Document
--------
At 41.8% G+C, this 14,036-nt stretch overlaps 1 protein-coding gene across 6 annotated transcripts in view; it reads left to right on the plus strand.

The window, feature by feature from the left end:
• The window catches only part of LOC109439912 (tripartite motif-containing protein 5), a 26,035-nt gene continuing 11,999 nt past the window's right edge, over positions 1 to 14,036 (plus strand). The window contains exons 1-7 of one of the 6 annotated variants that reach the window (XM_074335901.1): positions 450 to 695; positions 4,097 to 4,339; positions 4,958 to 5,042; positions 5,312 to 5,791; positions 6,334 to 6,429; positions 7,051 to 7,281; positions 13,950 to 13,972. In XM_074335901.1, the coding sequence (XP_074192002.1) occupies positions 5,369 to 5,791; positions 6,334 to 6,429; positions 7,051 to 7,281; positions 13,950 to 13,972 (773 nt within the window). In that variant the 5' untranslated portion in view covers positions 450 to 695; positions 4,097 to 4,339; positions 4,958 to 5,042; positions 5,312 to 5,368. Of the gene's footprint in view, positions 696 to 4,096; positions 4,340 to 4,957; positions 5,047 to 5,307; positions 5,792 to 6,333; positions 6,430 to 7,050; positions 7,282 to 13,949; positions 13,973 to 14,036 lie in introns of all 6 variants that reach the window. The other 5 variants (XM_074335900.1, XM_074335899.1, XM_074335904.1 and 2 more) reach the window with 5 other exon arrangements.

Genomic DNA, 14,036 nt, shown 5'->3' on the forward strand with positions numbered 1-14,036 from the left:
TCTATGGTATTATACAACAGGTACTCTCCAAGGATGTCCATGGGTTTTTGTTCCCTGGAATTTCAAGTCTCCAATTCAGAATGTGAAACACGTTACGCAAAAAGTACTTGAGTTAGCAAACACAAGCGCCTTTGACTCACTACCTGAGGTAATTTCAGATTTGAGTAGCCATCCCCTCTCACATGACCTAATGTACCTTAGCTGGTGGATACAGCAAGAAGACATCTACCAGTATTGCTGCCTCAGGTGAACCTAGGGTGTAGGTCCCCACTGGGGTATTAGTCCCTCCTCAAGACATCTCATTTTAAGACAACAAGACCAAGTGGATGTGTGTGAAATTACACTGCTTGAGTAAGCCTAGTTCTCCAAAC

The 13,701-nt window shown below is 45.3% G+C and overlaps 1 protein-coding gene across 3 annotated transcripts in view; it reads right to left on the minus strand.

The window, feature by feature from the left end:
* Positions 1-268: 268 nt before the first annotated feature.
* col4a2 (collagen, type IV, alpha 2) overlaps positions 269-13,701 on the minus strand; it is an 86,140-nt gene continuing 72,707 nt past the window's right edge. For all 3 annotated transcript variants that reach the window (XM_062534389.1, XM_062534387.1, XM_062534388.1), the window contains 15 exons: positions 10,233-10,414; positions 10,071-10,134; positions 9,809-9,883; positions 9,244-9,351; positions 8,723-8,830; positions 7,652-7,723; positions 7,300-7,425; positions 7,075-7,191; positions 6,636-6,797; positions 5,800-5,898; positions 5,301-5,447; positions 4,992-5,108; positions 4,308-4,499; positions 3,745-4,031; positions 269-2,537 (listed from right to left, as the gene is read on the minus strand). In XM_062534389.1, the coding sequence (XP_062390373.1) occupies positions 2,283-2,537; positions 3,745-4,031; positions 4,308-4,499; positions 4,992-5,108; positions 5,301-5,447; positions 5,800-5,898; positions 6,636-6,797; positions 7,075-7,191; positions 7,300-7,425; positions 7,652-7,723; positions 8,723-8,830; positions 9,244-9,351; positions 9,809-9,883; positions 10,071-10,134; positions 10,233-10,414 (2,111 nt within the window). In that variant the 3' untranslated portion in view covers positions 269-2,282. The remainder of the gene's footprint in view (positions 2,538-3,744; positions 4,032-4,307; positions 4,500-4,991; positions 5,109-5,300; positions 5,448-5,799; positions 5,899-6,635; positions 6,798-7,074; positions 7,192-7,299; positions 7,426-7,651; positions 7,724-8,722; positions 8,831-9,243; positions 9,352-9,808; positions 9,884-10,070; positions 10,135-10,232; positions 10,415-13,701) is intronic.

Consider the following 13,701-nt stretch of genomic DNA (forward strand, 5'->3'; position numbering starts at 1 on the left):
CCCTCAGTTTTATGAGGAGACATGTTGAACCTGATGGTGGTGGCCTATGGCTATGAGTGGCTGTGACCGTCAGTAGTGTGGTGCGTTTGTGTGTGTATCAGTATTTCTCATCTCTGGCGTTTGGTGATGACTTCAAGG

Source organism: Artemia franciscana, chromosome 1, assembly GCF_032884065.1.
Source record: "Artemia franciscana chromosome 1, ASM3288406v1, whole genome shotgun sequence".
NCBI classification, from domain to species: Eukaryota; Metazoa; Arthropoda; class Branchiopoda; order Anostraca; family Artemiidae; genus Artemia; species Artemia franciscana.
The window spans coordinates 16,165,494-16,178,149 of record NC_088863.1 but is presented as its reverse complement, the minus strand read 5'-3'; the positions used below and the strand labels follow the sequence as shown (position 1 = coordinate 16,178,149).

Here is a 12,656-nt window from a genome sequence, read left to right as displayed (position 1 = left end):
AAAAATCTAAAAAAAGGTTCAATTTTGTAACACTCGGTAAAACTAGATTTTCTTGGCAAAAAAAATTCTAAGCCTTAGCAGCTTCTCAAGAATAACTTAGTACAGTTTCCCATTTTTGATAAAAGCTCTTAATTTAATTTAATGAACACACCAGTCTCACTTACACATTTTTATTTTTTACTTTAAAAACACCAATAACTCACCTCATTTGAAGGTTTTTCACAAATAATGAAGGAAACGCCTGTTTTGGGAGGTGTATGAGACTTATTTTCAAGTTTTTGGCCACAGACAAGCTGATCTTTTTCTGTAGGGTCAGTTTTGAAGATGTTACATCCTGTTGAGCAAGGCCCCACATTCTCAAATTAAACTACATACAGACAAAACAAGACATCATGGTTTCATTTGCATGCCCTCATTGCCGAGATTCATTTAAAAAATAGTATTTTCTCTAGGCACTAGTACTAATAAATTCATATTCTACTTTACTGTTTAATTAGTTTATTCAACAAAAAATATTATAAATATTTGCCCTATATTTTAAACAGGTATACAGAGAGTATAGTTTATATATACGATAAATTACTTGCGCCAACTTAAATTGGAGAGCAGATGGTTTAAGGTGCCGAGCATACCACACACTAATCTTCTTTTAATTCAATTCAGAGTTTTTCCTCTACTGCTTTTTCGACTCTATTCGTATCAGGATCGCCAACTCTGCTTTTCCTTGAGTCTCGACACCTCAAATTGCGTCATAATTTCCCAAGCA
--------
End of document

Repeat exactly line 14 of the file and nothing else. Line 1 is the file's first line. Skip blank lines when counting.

NCBI classification, from domain to species: Eukaryota; Metazoa; Arthropoda; class Branchiopoda; order Anostraca; family Artemiidae; genus Artemia; species Artemia franciscana.